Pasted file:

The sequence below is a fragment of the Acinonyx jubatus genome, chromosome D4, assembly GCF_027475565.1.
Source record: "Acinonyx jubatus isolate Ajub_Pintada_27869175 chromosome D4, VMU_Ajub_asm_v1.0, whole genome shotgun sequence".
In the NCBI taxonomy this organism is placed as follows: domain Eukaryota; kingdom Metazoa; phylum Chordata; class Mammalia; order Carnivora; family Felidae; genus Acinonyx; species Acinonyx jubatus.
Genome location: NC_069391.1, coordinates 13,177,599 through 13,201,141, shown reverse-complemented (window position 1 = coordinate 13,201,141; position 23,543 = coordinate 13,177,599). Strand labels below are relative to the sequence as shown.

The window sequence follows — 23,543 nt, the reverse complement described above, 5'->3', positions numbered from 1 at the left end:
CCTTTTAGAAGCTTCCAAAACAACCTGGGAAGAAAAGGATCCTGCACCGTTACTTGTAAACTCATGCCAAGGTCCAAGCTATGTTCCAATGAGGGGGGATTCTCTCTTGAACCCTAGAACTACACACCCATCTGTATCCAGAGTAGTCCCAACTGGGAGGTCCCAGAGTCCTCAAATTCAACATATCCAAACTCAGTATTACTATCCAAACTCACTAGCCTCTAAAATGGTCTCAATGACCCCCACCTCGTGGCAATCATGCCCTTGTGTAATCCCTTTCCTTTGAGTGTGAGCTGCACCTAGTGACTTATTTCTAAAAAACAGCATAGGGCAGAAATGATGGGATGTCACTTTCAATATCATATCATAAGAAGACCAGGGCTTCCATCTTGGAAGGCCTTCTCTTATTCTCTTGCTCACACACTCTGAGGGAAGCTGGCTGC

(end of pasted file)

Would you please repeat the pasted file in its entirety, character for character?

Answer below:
The sequence below is a fragment of the Acinonyx jubatus genome, chromosome D4, assembly GCF_027475565.1.
Source record: "Acinonyx jubatus isolate Ajub_Pintada_27869175 chromosome D4, VMU_Ajub_asm_v1.0, whole genome shotgun sequence".
In the NCBI taxonomy this organism is placed as follows: domain Eukaryota; kingdom Metazoa; phylum Chordata; class Mammalia; order Carnivora; family Felidae; genus Acinonyx; species Acinonyx jubatus.
Genome location: NC_069391.1, coordinates 13,177,599 through 13,201,141, shown reverse-complemented (window position 1 = coordinate 13,201,141; position 23,543 = coordinate 13,177,599). Strand labels below are relative to the sequence as shown.

The window sequence follows — 23,543 nt, the reverse complement described above, 5'->3', positions numbered from 1 at the left end:
CCTTTTAGAAGCTTCCAAAACAACCTGGGAAGAAAAGGATCCTGCACCGTTACTTGTAAACTCATGCCAAGGTCCAAGCTATGTTCCAATGAGGGGGGATTCTCTCTTGAACCCTAGAACTACACACCCATCTGTATCCAGAGTAGTCCCAACTGGGAGGTCCCAGAGTCCTCAAATTCAACATATCCAAACTCAGTATTACTATCCAAACTCACTAGCCTCTAAAATGGTCTCAATGACCCCCACCTCGTGGCAATCATGCCCTTGTGTAATCCCTTTCCTTTGAGTGTGAGCTGCACCTAGTGACTTATTTCTAAAAAACAGCATAGGGCAGAAATGATGGGATGTCACTTTCAATATCATATCATAAGAAGACCAGGGCTTCCATCTTGGAAGGCCTTCTCTTATTCTCTTGCTCACACACTCTGAGGGAAGCTGGCTGC